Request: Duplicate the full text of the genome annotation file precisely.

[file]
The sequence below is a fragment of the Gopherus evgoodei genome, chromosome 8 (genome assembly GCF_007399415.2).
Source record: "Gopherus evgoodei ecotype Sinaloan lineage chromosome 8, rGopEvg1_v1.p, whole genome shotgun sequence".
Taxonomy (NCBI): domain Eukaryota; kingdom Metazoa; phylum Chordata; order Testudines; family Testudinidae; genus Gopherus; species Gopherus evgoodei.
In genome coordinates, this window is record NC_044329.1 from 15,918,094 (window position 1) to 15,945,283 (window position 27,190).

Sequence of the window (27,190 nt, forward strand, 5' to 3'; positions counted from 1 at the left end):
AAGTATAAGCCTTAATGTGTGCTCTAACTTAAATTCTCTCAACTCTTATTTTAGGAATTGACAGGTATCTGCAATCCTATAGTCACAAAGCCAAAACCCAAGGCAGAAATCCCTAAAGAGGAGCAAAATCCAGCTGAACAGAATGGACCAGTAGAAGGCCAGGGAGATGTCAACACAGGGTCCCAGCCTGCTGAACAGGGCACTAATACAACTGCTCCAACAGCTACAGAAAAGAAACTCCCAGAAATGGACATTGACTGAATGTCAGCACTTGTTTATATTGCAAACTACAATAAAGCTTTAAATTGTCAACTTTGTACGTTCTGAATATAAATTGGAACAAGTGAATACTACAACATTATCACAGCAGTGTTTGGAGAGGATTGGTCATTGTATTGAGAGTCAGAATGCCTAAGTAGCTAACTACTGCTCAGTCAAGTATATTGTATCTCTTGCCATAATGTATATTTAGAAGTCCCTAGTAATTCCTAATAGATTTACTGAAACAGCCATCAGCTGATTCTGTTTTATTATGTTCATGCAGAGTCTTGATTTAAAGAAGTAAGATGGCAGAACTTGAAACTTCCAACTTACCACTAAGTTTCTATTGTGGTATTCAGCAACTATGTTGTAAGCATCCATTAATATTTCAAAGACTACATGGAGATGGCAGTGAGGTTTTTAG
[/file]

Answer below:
The sequence below is a fragment of the Gopherus evgoodei genome, chromosome 8 (genome assembly GCF_007399415.2).
Source record: "Gopherus evgoodei ecotype Sinaloan lineage chromosome 8, rGopEvg1_v1.p, whole genome shotgun sequence".
Taxonomy (NCBI): domain Eukaryota; kingdom Metazoa; phylum Chordata; order Testudines; family Testudinidae; genus Gopherus; species Gopherus evgoodei.
In genome coordinates, this window is record NC_044329.1 from 15,918,094 (window position 1) to 15,945,283 (window position 27,190).

Sequence of the window (27,190 nt, forward strand, 5' to 3'; positions counted from 1 at the left end):
AAGTATAAGCCTTAATGTGTGCTCTAACTTAAATTCTCTCAACTCTTATTTTAGGAATTGACAGGTATCTGCAATCCTATAGTCACAAAGCCAAAACCCAAGGCAGAAATCCCTAAAGAGGAGCAAAATCCAGCTGAACAGAATGGACCAGTAGAAGGCCAGGGAGATGTCAACACAGGGTCCCAGCCTGCTGAACAGGGCACTAATACAACTGCTCCAACAGCTACAGAAAAGAAACTCCCAGAAATGGACATTGACTGAATGTCAGCACTTGTTTATATTGCAAACTACAATAAAGCTTTAAATTGTCAACTTTGTACGTTCTGAATATAAATTGGAACAAGTGAATACTACAACATTATCACAGCAGTGTTTGGAGAGGATTGGTCATTGTATTGAGAGTCAGAATGCCTAAGTAGCTAACTACTGCTCAGTCAAGTATATTGTATCTCTTGCCATAATGTATATTTAGAAGTCCCTAGTAATTCCTAATAGATTTACTGAAACAGCCATCAGCTGATTCTGTTTTATTATGTTCATGCAGAGTCTTGATTTAAAGAAGTAAGATGGCAGAACTTGAAACTTCCAACTTACCACTAAGTTTCTATTGTGGTATTCAGCAACTATGTTGTAAGCATCCATTAATATTTCAAAGACTACATGGAGATGGCAGTGAGGTTTTTAG